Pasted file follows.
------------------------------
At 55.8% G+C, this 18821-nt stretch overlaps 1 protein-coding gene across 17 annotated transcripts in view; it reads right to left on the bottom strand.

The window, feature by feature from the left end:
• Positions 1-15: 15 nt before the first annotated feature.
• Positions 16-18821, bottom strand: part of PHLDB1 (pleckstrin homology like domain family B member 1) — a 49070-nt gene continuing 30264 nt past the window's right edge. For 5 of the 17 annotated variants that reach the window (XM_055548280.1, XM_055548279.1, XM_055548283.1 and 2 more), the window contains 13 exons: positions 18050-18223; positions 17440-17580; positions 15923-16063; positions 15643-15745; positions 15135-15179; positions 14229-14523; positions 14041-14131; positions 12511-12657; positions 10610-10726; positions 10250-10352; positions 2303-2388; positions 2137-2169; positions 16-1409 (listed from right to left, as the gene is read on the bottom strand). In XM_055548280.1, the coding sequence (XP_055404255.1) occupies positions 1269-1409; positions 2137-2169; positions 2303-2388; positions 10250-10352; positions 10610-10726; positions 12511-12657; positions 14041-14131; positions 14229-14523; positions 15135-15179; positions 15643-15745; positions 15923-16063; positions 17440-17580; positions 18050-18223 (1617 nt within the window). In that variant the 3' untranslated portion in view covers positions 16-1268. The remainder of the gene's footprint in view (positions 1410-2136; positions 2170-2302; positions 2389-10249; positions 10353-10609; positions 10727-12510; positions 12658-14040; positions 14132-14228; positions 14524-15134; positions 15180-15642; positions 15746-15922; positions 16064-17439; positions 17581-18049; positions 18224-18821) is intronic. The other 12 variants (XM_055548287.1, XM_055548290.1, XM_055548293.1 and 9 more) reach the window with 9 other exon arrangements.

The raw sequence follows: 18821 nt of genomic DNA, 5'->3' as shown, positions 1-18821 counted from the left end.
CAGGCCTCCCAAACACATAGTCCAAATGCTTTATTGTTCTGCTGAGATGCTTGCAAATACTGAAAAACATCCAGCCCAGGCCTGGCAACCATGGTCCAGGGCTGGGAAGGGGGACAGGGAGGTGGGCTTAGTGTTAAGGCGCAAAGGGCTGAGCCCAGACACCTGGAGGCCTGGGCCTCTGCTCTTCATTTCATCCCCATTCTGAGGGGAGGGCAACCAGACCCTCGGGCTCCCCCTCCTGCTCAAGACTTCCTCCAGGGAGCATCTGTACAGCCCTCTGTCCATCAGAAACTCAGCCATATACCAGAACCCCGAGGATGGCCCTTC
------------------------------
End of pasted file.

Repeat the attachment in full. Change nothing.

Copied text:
At 55.8% G+C, this 18821-nt stretch overlaps 1 protein-coding gene across 17 annotated transcripts in view; it reads right to left on the bottom strand.

The window, feature by feature from the left end:
• Positions 1-15: 15 nt before the first annotated feature.
• Positions 16-18821, bottom strand: part of PHLDB1 (pleckstrin homology like domain family B member 1) — a 49070-nt gene continuing 30264 nt past the window's right edge. For 5 of the 17 annotated variants that reach the window (XM_055548280.1, XM_055548279.1, XM_055548283.1 and 2 more), the window contains 13 exons: positions 18050-18223; positions 17440-17580; positions 15923-16063; positions 15643-15745; positions 15135-15179; positions 14229-14523; positions 14041-14131; positions 12511-12657; positions 10610-10726; positions 10250-10352; positions 2303-2388; positions 2137-2169; positions 16-1409 (listed from right to left, as the gene is read on the bottom strand). In XM_055548280.1, the coding sequence (XP_055404255.1) occupies positions 1269-1409; positions 2137-2169; positions 2303-2388; positions 10250-10352; positions 10610-10726; positions 12511-12657; positions 14041-14131; positions 14229-14523; positions 15135-15179; positions 15643-15745; positions 15923-16063; positions 17440-17580; positions 18050-18223 (1617 nt within the window). In that variant the 3' untranslated portion in view covers positions 16-1268. The remainder of the gene's footprint in view (positions 1410-2136; positions 2170-2302; positions 2389-10249; positions 10353-10609; positions 10727-12510; positions 12658-14040; positions 14132-14228; positions 14524-15134; positions 15180-15642; positions 15746-15922; positions 16064-17439; positions 17581-18049; positions 18224-18821) is intronic. The other 12 variants (XM_055548287.1, XM_055548290.1, XM_055548293.1 and 9 more) reach the window with 9 other exon arrangements.

The raw sequence follows: 18821 nt of genomic DNA, 5'->3' as shown, positions 1-18821 counted from the left end.
CAGGCCTCCCAAACACATAGTCCAAATGCTTTATTGTTCTGCTGAGATGCTTGCAAATACTGAAAAACATCCAGCCCAGGCCTGGCAACCATGGTCCAGGGCTGGGAAGGGGGACAGGGAGGTGGGCTTAGTGTTAAGGCGCAAAGGGCTGAGCCCAGACACCTGGAGGCCTGGGCCTCTGCTCTTCATTTCATCCCCATTCTGAGGGGAGGGCAACCAGACCCTCGGGCTCCCCCTCCTGCTCAAGACTTCCTCCAGGGAGCATCTGTACAGCCCTCTGTCCATCAGAAACTCAGCCATATACCAGAACCCCGAGGATGGCCCTTC